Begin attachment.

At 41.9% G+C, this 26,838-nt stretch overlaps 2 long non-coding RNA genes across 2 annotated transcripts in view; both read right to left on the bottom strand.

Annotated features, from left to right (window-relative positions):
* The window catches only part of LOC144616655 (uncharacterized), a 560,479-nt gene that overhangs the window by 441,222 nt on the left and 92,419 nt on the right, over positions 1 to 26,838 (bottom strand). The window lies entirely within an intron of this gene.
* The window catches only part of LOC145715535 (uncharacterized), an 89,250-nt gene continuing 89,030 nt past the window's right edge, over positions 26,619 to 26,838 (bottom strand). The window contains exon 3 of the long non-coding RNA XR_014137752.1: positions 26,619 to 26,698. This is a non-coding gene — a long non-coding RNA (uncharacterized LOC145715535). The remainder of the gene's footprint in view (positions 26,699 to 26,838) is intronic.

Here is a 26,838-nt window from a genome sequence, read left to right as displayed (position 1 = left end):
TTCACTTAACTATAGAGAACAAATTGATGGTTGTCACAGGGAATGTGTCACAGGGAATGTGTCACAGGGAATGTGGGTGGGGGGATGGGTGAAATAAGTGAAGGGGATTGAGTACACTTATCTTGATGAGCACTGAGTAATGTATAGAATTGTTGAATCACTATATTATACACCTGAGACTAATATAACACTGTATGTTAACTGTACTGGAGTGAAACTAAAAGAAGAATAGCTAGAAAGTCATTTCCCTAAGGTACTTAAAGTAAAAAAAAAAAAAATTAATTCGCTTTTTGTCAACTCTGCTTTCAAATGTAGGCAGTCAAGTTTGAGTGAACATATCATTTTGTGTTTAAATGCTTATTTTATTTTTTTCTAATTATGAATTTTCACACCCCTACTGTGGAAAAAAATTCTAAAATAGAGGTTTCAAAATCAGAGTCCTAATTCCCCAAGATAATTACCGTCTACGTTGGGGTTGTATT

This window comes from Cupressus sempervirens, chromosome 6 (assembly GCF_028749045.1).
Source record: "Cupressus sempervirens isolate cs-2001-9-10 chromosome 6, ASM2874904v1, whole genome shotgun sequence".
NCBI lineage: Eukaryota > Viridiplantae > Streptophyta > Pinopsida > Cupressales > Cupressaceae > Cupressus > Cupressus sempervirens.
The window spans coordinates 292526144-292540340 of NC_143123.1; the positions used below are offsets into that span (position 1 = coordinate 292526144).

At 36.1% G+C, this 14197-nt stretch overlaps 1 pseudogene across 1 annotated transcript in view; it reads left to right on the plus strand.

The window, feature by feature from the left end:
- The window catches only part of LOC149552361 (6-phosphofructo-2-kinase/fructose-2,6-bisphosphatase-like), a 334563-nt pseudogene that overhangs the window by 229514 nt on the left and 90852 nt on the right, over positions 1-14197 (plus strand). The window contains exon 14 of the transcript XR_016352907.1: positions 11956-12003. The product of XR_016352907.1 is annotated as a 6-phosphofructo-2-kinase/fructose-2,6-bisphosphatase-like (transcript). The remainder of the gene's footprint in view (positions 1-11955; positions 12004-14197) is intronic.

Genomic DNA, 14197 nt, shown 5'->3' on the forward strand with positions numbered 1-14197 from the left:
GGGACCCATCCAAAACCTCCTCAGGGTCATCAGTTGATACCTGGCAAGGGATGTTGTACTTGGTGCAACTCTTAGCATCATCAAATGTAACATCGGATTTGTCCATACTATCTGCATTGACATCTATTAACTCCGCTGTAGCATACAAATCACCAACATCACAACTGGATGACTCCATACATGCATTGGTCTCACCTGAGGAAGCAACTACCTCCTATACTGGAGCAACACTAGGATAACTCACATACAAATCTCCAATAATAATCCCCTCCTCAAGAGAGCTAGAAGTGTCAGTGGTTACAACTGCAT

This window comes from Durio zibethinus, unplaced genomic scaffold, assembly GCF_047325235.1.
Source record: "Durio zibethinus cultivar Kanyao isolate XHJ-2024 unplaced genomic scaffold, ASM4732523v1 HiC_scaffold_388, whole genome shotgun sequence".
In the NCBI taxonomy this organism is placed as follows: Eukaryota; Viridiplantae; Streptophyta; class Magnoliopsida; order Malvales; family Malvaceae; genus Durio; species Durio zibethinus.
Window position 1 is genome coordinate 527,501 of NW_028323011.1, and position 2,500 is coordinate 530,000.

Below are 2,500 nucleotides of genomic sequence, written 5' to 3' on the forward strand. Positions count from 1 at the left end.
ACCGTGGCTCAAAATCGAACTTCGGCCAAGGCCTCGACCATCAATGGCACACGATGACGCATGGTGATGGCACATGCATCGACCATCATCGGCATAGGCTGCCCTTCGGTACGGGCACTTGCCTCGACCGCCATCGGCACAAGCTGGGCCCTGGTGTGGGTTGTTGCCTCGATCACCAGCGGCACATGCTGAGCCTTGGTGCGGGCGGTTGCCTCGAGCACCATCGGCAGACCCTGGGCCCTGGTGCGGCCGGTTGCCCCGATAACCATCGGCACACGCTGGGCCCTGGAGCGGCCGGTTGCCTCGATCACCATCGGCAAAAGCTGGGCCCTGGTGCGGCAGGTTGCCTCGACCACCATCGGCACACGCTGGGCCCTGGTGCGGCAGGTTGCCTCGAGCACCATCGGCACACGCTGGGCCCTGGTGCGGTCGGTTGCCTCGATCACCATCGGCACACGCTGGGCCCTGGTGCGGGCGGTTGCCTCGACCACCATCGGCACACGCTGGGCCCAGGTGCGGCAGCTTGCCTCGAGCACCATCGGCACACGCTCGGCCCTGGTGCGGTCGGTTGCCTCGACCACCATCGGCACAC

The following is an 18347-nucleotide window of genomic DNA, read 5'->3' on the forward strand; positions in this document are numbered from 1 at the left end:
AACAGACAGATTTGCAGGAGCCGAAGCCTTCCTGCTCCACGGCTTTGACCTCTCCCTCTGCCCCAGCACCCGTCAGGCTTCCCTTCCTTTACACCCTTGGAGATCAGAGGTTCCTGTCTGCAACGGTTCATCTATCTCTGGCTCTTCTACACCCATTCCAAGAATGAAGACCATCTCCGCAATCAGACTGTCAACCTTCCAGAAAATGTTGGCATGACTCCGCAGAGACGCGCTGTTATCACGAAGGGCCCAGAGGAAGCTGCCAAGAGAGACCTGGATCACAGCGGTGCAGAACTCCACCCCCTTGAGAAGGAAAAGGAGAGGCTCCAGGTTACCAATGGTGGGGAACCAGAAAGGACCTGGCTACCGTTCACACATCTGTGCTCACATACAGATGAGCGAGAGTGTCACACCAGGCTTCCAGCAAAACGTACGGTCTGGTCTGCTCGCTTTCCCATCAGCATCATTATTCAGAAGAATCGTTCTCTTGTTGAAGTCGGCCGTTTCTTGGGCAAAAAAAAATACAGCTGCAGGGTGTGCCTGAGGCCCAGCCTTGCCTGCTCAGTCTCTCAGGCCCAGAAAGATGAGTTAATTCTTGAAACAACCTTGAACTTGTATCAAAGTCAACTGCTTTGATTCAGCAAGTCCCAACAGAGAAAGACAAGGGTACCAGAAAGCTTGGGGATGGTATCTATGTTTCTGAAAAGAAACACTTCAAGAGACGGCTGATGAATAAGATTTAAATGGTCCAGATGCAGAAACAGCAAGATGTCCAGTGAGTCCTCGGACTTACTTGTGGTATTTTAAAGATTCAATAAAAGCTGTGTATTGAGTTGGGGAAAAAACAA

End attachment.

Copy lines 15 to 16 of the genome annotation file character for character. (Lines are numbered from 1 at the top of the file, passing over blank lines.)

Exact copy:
GGGACCCATCCAAAACCTCCTCAGGGTCATCAGTTGATACCTGGCAAGGGATGTTGTACTTGGTGCAACTCTTAGCATCATCAAATGTAACATCGGATTTGTCCATACTATCTGCATTGACATCTATTAACTCCGCTGTAGCATACAAATCACCAACATCACAACTGGATGACTCCATACATGCATTGGTCTCACCTGAGGAAGCAACTACCTCCTATACTGGAGCAACACTAGGATAACTCACATACAAATCTCCAATAATAATCCCCTCCTCAAGAGAGCTAGAAGTGTCAGTGGTTACAACTGCAT

This window comes from Durio zibethinus, unplaced genomic scaffold, assembly GCF_047325235.1.